Working from home just got a boost

We'll end this conversation with an even smaller and more niche cloud play: Upwork, the leading platform for connecting employers with freelance talent. Besides employing machine learning to help pair up the right task with the right professional, Upwork also provides communication and collaboration tools for its customers, as well as invoicing and payment services.

The small-cap stock has gotten even smaller in recent months, tumbling from well over $20 a share shortly after its IPO in late 2018 to just over $7 a share as of this writing. That puts the company's market cap at just $826 million -- a mere 2.6 times 2019 revenue. There are good reasons for this: The top line has been decelerating, as growth was forecast to be 13% to 15% in 2020, and that was before the coronavirus started to shut down wide swaths of the economy. With organizations halting hiring and employees getting furloughed, Upwork could be in for some lean times.

However, break-even was in sight (free cash flow was only negative $15.6 million last year), and the books showed $134 million in liquidity and just $18.3 million in debt at year-end. Upwork is well-funded to survive a recession and continue to invest in its growth. In fact, the global gig economy -- a workforce that favors flexible employment terms and freelance work -- has been forecasted by some researchers to nearly double in the next few years. While much of that growth could come from the ridesharing industry, it's nevertheless a positive trend that could favor Upwork.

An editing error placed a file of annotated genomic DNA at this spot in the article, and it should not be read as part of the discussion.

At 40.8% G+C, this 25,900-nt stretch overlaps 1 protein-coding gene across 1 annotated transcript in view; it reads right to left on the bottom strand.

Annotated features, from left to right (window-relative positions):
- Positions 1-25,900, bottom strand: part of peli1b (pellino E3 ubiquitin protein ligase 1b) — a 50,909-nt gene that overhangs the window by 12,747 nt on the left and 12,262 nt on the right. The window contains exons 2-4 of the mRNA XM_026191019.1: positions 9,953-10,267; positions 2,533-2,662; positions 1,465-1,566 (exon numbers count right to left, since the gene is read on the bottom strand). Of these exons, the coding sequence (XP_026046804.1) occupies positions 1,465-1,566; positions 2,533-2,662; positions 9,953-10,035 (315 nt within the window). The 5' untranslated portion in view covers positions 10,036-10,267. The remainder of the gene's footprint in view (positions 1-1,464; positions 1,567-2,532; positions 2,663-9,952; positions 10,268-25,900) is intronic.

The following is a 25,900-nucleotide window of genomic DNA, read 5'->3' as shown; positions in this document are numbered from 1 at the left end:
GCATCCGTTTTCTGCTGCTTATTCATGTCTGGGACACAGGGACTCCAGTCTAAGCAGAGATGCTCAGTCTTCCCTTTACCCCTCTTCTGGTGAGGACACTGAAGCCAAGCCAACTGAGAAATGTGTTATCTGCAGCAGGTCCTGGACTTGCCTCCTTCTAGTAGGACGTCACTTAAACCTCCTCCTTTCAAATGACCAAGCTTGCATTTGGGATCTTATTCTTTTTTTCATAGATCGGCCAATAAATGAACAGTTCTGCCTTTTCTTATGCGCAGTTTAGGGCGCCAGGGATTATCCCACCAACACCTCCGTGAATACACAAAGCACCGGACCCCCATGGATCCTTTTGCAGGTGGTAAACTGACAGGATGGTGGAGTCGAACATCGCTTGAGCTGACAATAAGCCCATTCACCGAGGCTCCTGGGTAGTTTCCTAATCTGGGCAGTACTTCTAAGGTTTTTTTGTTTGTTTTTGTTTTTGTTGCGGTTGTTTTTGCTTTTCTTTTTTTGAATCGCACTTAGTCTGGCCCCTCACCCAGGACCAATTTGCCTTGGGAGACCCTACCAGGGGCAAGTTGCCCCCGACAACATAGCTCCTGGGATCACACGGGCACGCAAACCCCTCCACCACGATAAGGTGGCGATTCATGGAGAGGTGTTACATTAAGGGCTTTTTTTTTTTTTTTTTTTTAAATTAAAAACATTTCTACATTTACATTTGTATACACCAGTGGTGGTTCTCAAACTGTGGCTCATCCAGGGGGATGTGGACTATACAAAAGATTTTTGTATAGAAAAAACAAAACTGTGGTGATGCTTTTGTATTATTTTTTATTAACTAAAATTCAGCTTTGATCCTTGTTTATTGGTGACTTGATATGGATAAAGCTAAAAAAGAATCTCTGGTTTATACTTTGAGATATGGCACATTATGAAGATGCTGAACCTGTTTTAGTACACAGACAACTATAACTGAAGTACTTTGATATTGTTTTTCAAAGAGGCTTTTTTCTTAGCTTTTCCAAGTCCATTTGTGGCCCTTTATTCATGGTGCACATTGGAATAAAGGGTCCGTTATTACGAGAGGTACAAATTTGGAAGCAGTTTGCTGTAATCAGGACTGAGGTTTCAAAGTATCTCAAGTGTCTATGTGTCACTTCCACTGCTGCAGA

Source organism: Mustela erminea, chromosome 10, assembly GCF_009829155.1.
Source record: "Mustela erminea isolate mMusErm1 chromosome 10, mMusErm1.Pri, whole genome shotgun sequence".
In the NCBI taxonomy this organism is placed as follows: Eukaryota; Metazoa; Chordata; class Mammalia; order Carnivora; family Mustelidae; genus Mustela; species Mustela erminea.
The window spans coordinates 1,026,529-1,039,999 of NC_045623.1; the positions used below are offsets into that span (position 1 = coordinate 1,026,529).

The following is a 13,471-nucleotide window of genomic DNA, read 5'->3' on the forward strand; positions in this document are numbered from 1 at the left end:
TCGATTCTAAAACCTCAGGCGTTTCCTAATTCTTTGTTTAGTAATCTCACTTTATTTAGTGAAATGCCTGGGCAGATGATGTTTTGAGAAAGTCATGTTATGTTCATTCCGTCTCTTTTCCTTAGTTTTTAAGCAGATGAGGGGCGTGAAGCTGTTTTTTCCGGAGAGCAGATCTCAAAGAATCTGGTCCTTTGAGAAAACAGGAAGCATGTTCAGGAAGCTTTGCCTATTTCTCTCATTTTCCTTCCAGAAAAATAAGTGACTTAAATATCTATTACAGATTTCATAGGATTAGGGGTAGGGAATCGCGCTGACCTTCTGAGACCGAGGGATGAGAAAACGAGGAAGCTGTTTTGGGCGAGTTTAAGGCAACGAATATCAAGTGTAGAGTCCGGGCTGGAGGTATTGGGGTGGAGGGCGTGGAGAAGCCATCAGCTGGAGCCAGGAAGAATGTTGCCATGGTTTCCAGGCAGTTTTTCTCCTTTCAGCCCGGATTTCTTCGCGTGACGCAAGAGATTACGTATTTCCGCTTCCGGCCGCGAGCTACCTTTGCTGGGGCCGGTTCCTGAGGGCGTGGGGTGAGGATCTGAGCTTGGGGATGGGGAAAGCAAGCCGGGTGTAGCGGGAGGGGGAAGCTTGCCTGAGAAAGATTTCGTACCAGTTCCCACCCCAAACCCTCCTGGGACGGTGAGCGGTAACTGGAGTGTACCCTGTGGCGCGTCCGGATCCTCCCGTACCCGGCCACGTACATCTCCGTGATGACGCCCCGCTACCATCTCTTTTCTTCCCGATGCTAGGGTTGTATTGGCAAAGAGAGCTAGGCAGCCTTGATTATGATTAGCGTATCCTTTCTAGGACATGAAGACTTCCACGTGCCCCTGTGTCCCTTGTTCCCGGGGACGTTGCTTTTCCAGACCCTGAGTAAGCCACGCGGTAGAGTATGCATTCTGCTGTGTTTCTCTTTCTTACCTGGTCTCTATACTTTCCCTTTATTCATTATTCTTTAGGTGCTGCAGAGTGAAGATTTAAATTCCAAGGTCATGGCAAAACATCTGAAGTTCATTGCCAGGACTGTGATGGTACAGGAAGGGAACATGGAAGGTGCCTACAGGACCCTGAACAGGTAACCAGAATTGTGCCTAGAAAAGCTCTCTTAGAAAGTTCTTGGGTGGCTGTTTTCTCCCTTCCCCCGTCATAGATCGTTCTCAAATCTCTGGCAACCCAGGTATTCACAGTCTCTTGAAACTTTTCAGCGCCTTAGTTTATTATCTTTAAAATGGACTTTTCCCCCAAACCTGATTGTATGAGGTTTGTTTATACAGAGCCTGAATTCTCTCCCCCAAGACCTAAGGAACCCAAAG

For this small-cap stock, my typical caution applies here: Buy in small batches over time while building out a larger position. Even after their precipitous fall, shares of Upwork should remain highly volatile. But over the long term, the potential for this cloud platform looks too great, and its shares too cheap, to be ignored.

This article represents the opinion of the writer, who may disagree with the “official” recommendation position of a Motley Fool premium advisory service. We’re motley! Questioning an investing thesis -- even one of our own -- helps us all think critically about investing and make decisions that help us become smarter, happier, and richer.